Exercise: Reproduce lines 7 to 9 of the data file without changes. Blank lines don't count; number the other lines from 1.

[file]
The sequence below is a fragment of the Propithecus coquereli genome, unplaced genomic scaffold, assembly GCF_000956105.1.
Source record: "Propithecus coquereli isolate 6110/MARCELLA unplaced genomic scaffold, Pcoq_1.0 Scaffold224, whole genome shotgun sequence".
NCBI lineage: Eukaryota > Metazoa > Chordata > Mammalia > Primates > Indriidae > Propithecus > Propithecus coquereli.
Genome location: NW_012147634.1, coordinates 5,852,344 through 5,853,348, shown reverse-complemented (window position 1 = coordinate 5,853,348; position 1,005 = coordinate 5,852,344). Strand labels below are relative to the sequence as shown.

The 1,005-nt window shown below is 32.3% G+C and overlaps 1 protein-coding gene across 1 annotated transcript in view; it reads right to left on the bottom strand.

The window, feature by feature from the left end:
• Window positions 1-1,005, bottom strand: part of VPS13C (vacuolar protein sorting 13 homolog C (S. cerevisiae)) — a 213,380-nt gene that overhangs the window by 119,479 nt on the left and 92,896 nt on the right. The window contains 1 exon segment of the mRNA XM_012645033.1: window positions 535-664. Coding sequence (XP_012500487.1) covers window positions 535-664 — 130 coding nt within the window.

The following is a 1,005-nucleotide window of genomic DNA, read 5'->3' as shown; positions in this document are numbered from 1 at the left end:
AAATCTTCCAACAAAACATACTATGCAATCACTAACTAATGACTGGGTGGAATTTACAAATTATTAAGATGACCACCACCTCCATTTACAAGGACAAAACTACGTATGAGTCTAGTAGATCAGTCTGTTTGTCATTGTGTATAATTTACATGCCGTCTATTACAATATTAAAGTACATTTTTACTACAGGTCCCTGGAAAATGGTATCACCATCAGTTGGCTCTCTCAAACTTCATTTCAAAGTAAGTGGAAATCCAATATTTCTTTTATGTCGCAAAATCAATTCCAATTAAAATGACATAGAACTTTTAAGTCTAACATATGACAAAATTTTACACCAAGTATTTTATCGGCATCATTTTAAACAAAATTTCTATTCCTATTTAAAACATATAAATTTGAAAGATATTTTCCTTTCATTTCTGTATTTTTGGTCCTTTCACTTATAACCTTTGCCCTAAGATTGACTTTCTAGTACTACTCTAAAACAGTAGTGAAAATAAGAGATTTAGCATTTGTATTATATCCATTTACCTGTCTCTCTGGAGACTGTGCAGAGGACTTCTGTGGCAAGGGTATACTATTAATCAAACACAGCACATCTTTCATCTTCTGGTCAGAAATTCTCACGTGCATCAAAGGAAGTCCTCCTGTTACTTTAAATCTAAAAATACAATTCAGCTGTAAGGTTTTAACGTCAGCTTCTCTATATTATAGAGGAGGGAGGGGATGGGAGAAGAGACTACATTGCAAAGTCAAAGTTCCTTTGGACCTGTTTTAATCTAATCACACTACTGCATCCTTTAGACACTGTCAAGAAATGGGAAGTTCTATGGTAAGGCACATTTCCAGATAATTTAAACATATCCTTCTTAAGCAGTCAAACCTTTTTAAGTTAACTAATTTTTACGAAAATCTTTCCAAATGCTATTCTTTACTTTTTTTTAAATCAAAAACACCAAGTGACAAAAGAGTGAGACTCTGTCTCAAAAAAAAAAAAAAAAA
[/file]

• Window positions 1-1,005, bottom strand: part of VPS13C (vacuolar protein sorting 13 homolog C (S. cerevisiae)) — a 213,380-nt gene that overhangs the window by 119,479 nt on the left and 92,896 nt on the right. The window contains 1 exon segment of the mRNA XM_012645033.1: window positions 535-664. Coding sequence (XP_012500487.1) covers window positions 535-664 — 130 coding nt within the window.

The following is a 1,005-nucleotide window of genomic DNA, read 5'->3' as shown; positions in this document are numbered from 1 at the left end:
AAATCTTCCAACAAAACATACTATGCAATCACTAACTAATGACTGGGTGGAATTTACAAATTATTAAGATGACCACCACCTCCATTTACAAGGACAAAACTACGTATGAGTCTAGTAGATCAGTCTGTTTGTCATTGTGTATAATTTACATGCCGTCTATTACAATATTAAAGTACATTTTTACTACAGGTCCCTGGAAAATGGTATCACCATCAGTTGGCTCTCTCAAACTTCATTTCAAAGTAAGTGGAAATCCAATATTTCTTTTATGTCGCAAAATCAATTCCAATTAAAATGACATAGAACTTTTAAGTCTAACATATGACAAAATTTTACACCAAGTATTTTATCGGCATCATTTTAAACAAAATTTCTATTCCTATTTAAAACATATAAATTTGAAAGATATTTTCCTTTCATTTCTGTATTTTTGGTCCTTTCACTTATAACCTTTGCCCTAAGATTGACTTTCTAGTACTACTCTAAAACAGTAGTGAAAATAAGAGATTTAGCATTTGTATTATATCCATTTACCTGTCTCTCTGGAGACTGTGCAGAGGACTTCTGTGGCAAGGGTATACTATTAATCAAACACAGCACATCTTTCATCTTCTGGTCAGAAATTCTCACGTGCATCAAAGGAAGTCCTCCTGTTACTTTAAATCTAAAAATACAATTCAGCTGTAAGGTTTTAACGTCAGCTTCTCTATATTATAGAGGAGGGAGGGGATGGGAGAAGAGACTACATTGCAAAGTCAAAGTTCCTTTGGACCTGTTTTAATCTAATCACACTACTGCATCCTTTAGACACTGTCAAGAAATGGGAAGTTCTATGGTAAGGCACATTTCCAGATAATTTAAACATATCCTTCTTAAGCAGTCAAACCTTTTTAAGTTAACTAATTTTTACGAAAATCTTTCCAAATGCTATTCTTTACTTTTTTTTAAATCAAAAACACCAAGTGACAAAAGAGTGAGACTCTGTCTCAAAAAAAAAAAAAAAAA